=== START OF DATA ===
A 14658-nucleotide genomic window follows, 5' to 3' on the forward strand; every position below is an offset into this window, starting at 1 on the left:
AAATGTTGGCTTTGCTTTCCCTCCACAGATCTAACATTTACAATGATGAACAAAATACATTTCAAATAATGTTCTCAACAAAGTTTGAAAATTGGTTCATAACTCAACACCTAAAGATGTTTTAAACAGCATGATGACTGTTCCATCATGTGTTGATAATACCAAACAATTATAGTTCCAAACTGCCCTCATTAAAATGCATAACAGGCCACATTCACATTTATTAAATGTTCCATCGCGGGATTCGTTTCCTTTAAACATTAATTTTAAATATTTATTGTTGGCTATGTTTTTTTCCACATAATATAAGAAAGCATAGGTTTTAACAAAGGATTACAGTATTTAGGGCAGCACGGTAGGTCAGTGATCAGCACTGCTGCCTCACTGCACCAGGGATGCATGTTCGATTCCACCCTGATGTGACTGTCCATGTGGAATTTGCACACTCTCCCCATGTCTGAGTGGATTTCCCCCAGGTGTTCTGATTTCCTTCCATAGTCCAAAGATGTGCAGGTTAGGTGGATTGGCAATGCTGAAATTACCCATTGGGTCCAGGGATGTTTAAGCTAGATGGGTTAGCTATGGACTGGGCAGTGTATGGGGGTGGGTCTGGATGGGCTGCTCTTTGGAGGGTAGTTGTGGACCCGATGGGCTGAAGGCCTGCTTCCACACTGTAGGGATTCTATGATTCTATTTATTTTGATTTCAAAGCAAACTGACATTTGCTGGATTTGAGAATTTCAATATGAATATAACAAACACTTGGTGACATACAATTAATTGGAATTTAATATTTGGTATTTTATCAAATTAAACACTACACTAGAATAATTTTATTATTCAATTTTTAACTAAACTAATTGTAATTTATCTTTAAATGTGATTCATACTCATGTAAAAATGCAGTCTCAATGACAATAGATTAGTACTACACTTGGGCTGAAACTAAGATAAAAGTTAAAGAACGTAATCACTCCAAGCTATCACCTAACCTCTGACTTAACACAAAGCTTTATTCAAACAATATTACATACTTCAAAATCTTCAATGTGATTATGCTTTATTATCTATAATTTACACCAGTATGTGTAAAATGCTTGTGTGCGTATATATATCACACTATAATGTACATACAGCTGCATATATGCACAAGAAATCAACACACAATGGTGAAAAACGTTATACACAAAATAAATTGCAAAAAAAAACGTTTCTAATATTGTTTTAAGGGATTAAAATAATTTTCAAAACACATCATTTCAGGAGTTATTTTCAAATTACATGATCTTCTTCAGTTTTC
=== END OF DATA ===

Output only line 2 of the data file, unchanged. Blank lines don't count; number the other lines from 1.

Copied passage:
AAATGTTGGCTTTGCTTTCCCTCCACAGATCTAACATTTACAATGATGAACAAAATACATTTCAAATAATGTTCTCAACAAAGTTTGAAAATTGGTTCATAACTCAACACCTAAAGATGTTTTAAACAGCATGATGACTGTTCCATCATGTGTTGATAATACCAAACAATTATAGTTCCAAACTGCCCTCATTAAAATGCATAACAGGCCACATTCACATTTATTAAATGTTCCATCGCGGGATTCGTTTCCTTTAAACATTAATTTTAAATATTTATTGTTGGCTATGTTTTTTTCCACATAATATAAGAAAGCATAGGTTTTAACAAAGGATTACAGTATTTAGGGCAGCACGGTAGGTCAGTGATCAGCACTGCTGCCTCACTGCACCAGGGATGCATGTTCGATTCCACCCTGATGTGACTGTCCATGTGGAATTTGCACACTCTCCCCATGTCTGAGTGGATTTCCCCCAGGTGTTCTGATTTCCTTCCATAGTCCAAAGATGTGCAGGTTAGGTGGATTGGCAATGCTGAAATTACCCATTGGGTCCAGGGATGTTTAAGCTAGATGGGTTAGCTATGGACTGGGCAGTGTATGGGGGTGGGTCTGGATGGGCTGCTCTTTGGAGGGTAGTTGTGGACCCGATGGGCTGAAGGCCTGCTTCCACACTGTAGGGATTCTATGATTCTATTTATTTTGATTTCAAAGCAAACTGACATTTGCTGGATTTGAGAATTTCAATATGAATATAACAAACACTTGGTGACATACAATTAATTGGAATTTAATATTTGGTATTTTATCAAATTAAACACTACACTAGAATAATTTTATTATTCAATTTTTAACTAAACTAATTGTAATTTATCTTTAAATGTGATTCATACTCATGTAAAAATGCAGTCTCAATGACAATAGATTAGTACTACACTTGGGCTGAAACTAAGATAAAAGTTAAAGAACGTAATCACTCCAAGCTATCACCTAACCTCTGACTTAACACAAAGCTTTATTCAAACAATATTACATACTTCAAAATCTTCAATGTGATTATGCTTTATTATCTATAATTTACACCAGTATGTGTAAAATGCTTGTGTGCGTATATATATCACACTATAATGTACATACAGCTGCATATATGCACAAGAAATCAACACACAATGGTGAAAAACGTTATACACAAAATAAATTGCAAAAAAAAACGTTTCTAATATTGTTTTAAGGGATTAAAATAATTTTCAAAACACATCATTTCAGGAGTTATTTTCAAATTACATGATCTTCTTCAGTTTTC